Another study suggests that since most cells are negatively charged, including bacteria, adsorption of Ca2+ on bacterial cell surface decreases electrostatic repulsion and therefore facilitates adhesion and aggregation [31], [43]. This also likely explains why in presence of eDNA and Ca2+ bacteria adhered and aggregated more. At the bacterial cell surface, specific interactions could result from the strong affinity of Ca2+ at multiple functional sites. Ca2+ binds to several constituents of matrix including lipopolysaccharides [44], polysaccharides [45], [46] and teichoic acid [47] enhancing ionic bridging between bacterial cells by the formation of bridges between matrix/biopolymers sites having high affinity for divalent cations. Since biofilm matrix can represent up to 90% of the dry biofilm biomass [7] and eDNA is crucial for structural integrity of matrix [37], [48] and biofilm integrity [19], removal of eDNA likely plays a role in the structural disintegration of matrix. It should be noted that other biopolymers including polysaccharides, proteins or RNA could influence the structural integrity of biofilm matrices and bind with Ca2+ (via electrostatic interactions) affecting aggregation in a variety of bacterial strains. Studies comparing other biopolymers and eDNA in facilitating matrix integrity and aggregation through Ca2+ binding have not been undertaken. The results of the current study support the assertion that eDNA plays a central role in promoting Ca2+ regulated ionic cross-bridging and subsequent aggregation in most of the bacterial strains used in this study. Figure 7 illustrates for clarity how it is envisaged that removal of eDNA disrupts bacterial matrix, affects acid-base interactions and ionic-bridging and subsequent bacterial cell-to-cell interactions (aggregation). For S. epidermidis aggregation is not influenced by removal of eDNA by DNase I treatment is a clear indication that eDNA did not influence cell-to-cell interaction or matrix integrity. This is not surprising because it is well documented that in many S. epidermidis strains matrix formation, bacterial interactions and biofilm formation is primarily dependent on polysaccharides [49], [50]. S. epidermidis, which is well known for causing biomaterial-associated infection in humans produces different types of extracellular polysaccharides that are responsible for various roles ranging from bacterial adhesion to biofilm formation and promoting virulence [51], [52].

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Figure 7. eDNA mediated bacterial aggregation via acid-base interactions and Ca2+ assisted cationic bridging.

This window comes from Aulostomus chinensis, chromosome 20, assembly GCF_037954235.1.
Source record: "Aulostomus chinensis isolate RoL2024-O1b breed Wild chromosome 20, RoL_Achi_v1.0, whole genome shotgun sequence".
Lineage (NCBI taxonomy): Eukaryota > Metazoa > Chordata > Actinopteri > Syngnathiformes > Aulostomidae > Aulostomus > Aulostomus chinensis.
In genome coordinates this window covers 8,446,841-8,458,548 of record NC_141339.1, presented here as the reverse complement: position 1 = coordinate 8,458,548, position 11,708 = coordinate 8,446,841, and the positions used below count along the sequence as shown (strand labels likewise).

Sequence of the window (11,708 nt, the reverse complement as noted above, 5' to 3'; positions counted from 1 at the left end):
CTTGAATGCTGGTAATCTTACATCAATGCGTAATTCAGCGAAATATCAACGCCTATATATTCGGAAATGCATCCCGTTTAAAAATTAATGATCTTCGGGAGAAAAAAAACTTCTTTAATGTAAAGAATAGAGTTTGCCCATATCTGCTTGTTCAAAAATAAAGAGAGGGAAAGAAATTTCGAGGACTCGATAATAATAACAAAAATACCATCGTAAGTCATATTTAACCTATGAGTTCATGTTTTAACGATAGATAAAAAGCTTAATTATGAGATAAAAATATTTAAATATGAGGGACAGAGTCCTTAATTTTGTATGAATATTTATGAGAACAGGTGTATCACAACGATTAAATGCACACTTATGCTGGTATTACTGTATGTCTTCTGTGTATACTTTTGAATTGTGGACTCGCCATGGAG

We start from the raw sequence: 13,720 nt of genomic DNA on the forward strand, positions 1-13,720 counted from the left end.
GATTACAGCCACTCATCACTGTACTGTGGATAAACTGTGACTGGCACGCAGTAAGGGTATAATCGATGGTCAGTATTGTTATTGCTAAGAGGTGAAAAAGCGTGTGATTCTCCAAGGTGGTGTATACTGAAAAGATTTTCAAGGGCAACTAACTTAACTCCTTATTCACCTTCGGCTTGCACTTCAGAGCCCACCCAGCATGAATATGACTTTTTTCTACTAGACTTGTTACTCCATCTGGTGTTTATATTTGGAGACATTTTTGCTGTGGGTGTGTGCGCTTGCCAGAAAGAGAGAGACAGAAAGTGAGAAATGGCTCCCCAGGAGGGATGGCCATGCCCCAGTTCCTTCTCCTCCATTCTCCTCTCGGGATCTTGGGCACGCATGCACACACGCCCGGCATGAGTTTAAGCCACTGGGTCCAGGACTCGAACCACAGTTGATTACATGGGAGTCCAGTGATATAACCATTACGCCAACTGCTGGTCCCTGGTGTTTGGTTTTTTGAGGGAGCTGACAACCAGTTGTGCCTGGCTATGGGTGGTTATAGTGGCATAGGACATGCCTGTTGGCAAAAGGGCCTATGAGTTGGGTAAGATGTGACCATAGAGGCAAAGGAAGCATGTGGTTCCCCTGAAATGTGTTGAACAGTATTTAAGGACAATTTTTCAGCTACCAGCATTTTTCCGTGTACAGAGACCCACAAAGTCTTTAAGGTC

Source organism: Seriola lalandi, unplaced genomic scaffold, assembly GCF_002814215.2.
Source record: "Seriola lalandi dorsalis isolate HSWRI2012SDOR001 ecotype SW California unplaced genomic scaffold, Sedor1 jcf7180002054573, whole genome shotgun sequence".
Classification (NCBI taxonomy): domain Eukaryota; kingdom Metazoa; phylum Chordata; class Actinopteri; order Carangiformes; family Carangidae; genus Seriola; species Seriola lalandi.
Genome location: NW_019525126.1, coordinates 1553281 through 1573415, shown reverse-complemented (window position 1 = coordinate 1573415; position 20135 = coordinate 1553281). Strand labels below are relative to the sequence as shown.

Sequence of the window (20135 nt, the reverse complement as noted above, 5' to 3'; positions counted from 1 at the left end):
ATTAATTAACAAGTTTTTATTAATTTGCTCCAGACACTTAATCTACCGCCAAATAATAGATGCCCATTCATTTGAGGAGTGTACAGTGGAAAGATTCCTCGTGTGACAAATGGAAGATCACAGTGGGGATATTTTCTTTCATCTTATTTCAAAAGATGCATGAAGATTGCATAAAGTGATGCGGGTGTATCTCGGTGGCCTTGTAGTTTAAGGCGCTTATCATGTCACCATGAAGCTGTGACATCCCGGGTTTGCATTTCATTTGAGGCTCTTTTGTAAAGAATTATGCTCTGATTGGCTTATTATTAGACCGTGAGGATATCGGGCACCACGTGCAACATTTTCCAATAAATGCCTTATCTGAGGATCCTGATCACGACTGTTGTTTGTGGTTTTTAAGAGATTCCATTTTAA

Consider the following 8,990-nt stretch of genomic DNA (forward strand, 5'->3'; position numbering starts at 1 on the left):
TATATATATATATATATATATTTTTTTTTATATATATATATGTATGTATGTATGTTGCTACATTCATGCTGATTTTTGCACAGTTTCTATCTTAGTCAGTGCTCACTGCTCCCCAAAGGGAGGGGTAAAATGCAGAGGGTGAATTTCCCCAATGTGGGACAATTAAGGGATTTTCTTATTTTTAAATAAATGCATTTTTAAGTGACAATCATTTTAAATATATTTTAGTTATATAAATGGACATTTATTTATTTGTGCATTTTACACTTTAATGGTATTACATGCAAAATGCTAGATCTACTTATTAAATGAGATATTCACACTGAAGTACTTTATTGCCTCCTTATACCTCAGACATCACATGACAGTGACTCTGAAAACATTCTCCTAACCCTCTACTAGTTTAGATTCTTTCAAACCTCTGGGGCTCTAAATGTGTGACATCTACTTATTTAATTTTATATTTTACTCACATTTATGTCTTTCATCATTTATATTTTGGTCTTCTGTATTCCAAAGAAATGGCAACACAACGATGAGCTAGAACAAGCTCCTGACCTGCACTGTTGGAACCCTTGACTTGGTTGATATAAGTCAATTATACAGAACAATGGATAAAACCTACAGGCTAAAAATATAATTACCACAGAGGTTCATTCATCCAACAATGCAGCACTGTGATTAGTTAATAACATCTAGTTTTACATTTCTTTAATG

Schematic representation showing removal of eDNA influence acid-base interactions, and Ca2+ mediated cationic bridging between bacterial cells (B, D) and consequently bacterial aggregation (A, C).

https://doi.org/10.1371/journal.pone.0091935.g007

Ca2+ is known to increase the production of extracellular components such as proteins [26], and also induces virulence factors by increasing pyocyanin production in P. aeruginosa biofilm [53]. This observation is possibly due to modulation of genes influencing excess secretion of extracellular protein and pyocyanin and at the same time accumulation/trapping secreted proteins and pyocyanin in a well integrated or cross bridged Ca2+-eDNA-polysaccharides matrix. In contrast, Ca2+ does not influence release of eDNA under planktonic or biofilm growth conditions (Fig. S2) but promotes bacterial aggregation and subsequent biofilm formation. The biofilm consists of up to 90% of biopolymers constituent matrix [7] and only a fraction of it anchored to bacterial cell walls. The rest of the biopolymers including eDNA available or bound with other matrix constituents in biofilms plays an important role in modulating viscoelastic properties of biofilms [54]. Viscosity influences the ‘sticky’ character of biofilm matrix/slime [13] and further promotes mechanical strength and protection of biofilms from antibiotics and shear stress. The release of eDNA into planktonic culture supernatant increases viscosity and may provide protection from grazing or biocides. It could also promote transformation through DNA uptake and represents an excellent source of nutrition. Ca2+ has been recently discovered to prevent interactions of antimicrobial agents such as quaternary ammonium compounds with bacterial cell membrane [55] similarly eDNA impede antibiotics (aminoglycosides) mediated bacterial cell lysis [56].